Hull Extension

Discussion in 'Boat Design' started by tomherrick, Jul 20, 2008.

  1. tomherrick
    Joined: Sep 2006
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    tomherrick Junior Member

    I definitely don't want to add a bracket, for several reasons. Even if I wanted to, it would be difficult at best since my transom is curved and all the commercially available engine brackets I've seen are for flat transoms.

    A bracket won't address any of the reasons I want to extend the boat either.

    Tom
     
  2. Westfield 11
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    Westfield 11 Senior Member

    Have you asked this question over at the C-Brats site? I would think that they would have some useful input.
     
  3. tomherrick
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    tomherrick Junior Member

    Yes. I did post there on the topic. The responses I got were not helpful.
     
  4. tomherrick
    Joined: Sep 2006
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    tomherrick Junior Member

    Tom,

    Very early on I looked into engine brackets, but they didn't address the real issues driving me to extend the boat; I also never found a 'store-bought' bracket made for a curved transom. The loads aft that I have now (main, kicker, propane tank, house and starting batteries, and about 75 lbs. of fuel will simply be shifted further aft with the extension. The primary weight addition will be about another 325 lbs of fuel; better add another 50 lbs. of spare engine parts, tools, and 'MISC.BS' that will be added to the lazarettes in the extension. Saddle tanks may end up being the way to go, but I'd rather use the space under the gunwales in the cockpit for slim storage cabinets; the ones I already built...

    Thanks for the issues to consider. Back to the books.

    Tom Herrick
     
  5. diwebb
    Joined: Jun 2008
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    diwebb Senior Member

    Hi Tom,
    in order to keep on track with the weight distribution with your extension, it would help if you understood the basics with regards to calculating the center of gravity of a boat. The CG is calculated by starting with an assumed point, it can be anywhere but is usually the bow or stern location of the assumed waterline. You then multiply the weight of each item in the boat, everything including hull, decks, motors, batteries, tanks etc etc, by its distance from the assumed point. The sum of the weight times the distance is called a "moment". Add these "moments" together and divide by the total weight and this will give the distance of the CG from the assumed point.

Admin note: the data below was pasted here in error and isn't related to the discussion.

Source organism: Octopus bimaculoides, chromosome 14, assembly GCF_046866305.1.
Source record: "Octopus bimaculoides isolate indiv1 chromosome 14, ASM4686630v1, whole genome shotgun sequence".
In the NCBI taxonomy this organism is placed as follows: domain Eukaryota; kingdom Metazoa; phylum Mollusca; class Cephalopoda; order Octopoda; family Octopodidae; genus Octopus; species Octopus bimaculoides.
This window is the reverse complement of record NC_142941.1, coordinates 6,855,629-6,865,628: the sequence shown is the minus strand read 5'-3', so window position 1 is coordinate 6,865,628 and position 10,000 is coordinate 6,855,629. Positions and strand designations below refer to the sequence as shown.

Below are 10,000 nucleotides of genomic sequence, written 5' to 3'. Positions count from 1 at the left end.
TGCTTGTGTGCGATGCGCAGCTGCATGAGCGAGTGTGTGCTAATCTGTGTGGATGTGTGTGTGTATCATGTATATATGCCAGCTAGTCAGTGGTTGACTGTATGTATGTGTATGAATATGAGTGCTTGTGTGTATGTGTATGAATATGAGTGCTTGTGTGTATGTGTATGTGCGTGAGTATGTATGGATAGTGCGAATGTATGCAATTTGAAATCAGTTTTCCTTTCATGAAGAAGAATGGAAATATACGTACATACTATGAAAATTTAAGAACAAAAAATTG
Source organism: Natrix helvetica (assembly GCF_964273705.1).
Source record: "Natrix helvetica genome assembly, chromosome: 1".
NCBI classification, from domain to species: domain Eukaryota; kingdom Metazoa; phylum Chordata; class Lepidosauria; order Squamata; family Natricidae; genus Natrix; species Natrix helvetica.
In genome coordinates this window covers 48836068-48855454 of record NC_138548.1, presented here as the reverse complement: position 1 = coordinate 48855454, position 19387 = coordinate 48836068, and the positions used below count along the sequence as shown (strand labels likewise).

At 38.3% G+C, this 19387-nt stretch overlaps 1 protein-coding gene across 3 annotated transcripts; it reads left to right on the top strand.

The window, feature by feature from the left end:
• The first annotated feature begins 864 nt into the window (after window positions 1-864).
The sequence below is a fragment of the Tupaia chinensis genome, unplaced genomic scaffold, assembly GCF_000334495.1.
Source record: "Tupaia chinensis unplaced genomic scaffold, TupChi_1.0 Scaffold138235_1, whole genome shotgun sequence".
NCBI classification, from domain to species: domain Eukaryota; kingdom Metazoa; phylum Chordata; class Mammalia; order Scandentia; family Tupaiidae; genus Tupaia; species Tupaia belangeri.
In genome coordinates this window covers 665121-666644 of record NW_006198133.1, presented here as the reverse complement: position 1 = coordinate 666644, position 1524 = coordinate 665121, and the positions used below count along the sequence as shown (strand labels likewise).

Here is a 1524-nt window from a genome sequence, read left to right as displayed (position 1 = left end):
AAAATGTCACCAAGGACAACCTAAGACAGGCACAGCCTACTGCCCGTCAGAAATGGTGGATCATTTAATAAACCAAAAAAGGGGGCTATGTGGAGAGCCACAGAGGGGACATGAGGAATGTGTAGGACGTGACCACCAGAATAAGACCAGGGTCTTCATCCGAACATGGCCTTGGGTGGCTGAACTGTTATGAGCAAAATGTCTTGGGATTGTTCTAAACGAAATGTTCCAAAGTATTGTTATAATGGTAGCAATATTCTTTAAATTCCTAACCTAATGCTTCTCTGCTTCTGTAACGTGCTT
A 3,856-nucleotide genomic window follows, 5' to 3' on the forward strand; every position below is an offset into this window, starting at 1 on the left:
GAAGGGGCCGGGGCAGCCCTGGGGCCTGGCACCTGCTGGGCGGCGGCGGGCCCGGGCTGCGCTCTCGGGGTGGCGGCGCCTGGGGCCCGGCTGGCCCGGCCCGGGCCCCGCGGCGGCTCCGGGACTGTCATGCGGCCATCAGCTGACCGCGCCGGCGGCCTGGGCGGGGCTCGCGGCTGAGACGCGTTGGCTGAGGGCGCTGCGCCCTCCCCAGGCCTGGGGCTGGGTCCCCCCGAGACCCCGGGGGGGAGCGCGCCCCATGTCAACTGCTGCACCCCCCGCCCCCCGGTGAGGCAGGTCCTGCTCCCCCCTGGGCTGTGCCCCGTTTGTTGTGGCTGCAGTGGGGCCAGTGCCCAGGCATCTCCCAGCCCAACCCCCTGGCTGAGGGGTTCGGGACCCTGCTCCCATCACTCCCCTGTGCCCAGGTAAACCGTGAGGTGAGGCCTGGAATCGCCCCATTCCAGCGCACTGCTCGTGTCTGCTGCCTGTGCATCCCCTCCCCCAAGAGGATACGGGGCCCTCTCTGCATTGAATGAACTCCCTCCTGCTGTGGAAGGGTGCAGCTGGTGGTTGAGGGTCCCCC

With the rough calc I did for your proposal I assumed a CG ten feet forward of the transom and did a calc for the existing weights that you are going to move. I then did a calc for the weights in their new positions with the added kicker motor, fuel and hull weight for the extension, and subtracted the buoyancy of the addition to get a nett effect of the addition. In order to maintain the trim as existing there must be no difference between the old and new moment calculation. If there is a negative moment then the stern will be lower and if a positive moment then the stern will be higher. Basically the moment of the buoyancy of hull addition must be the same as the difference in moment of the revised weights This assumes that weights are treated as a negative and buoyancy as a positive number.
    I hope the above helps you to understand where my comments are coming from.
    All the best with the project.
    David.
     
  6. tomherrick
    Joined: Sep 2006
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    tomherrick Junior Member

    Thanks, David,

    I'm hoping to achieve a bit of a positive moment to lower the bow a bit. It rides a bit high even with the hydrofoil-equipped outboard trimmed in all the way.

    First order of business for me is to read "Understanding Boat Design" by Ted Brewer to get on board with the basic concepts and issues. Second will be to draft it all out; probably will do that by hand first, then try my hand with Free!Ship and see how it comes out. Once I have CB and CG numbers/location that I like, I'll email the files off to a naval architect to see if I'm on track.

    Thanks, David, for your guidance.

    Tom Herrick
     
  7. diwebb
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    diwebb Senior Member

    Hi Tom,
    that sounds like a good approach. You can do rough calcs on the CG as I described to make shure that you are on the right track before completing your design and having to pay for the Naval Architects time. You want him to be the verification for insurance etc as far as possible, to save as much in fees as possible.
    I hope that it all goes well for you.
    David.
     
  8. tomherrick
    Joined: Sep 2006
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    tomherrick Junior Member

    I'm preparing to measure the boat for a hull design software program. I've been trying to figure out a method that is simple, accurate, and easy to measure the boat. So far, I've only figured out methods that address one of these three attributes at a time; it's either simple or accurate or easy, not all three... I guess I'll stick with accurate.